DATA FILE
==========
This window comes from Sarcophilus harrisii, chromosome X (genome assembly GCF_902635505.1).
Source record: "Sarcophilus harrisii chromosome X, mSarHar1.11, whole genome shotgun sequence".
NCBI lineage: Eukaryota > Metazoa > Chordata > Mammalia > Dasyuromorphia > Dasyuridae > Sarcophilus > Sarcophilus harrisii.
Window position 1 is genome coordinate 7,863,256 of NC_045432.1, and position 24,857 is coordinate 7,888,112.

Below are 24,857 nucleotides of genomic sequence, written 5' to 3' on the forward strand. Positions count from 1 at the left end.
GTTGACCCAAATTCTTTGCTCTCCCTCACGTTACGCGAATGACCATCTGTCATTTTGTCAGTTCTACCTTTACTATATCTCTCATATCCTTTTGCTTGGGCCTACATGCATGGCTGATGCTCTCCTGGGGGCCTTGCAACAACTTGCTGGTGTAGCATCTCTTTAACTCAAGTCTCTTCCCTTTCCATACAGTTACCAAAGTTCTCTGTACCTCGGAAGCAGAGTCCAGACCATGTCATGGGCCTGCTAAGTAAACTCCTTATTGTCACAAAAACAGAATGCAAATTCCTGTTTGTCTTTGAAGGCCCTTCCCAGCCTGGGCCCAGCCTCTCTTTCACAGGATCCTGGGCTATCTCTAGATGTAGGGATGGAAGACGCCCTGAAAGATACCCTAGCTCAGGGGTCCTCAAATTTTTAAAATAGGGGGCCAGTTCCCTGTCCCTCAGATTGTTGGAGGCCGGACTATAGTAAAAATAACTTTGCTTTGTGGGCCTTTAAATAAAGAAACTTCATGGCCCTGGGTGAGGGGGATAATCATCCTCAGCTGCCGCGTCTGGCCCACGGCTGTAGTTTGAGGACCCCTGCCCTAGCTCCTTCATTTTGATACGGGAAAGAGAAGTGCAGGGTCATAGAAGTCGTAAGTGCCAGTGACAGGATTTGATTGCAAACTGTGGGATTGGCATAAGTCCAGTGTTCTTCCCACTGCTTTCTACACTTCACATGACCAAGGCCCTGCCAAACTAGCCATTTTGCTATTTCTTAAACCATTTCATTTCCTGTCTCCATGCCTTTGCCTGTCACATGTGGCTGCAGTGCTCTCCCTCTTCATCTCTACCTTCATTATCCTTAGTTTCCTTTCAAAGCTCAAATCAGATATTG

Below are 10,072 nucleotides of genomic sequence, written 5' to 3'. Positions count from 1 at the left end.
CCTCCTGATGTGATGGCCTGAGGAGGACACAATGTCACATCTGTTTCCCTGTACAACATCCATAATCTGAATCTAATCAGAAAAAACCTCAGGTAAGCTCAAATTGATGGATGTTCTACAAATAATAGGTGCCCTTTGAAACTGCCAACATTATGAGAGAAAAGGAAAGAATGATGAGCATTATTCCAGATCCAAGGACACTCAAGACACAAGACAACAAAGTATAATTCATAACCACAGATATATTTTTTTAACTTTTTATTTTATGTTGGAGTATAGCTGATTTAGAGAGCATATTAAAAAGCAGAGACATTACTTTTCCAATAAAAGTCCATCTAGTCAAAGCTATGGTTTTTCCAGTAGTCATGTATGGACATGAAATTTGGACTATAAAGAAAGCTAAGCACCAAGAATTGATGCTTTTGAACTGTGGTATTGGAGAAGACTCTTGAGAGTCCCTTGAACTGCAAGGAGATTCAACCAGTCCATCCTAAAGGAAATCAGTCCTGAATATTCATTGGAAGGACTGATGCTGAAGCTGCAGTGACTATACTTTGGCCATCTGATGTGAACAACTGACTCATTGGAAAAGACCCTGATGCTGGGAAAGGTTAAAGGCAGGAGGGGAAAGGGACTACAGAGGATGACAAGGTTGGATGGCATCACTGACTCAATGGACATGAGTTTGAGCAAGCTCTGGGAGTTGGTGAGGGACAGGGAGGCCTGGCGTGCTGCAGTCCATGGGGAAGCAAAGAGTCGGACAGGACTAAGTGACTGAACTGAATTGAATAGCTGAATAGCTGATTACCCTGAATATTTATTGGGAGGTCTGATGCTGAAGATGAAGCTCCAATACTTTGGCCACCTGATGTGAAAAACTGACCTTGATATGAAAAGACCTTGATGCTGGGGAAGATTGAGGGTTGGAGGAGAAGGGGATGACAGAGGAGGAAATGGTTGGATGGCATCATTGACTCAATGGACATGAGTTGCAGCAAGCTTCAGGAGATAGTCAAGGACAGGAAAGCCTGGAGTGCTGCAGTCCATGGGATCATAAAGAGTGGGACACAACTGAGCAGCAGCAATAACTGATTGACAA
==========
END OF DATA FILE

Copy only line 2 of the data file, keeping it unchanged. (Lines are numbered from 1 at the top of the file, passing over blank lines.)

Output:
Source record: "Sarcophilus harrisii chromosome X, mSarHar1.11, whole genome shotgun sequence".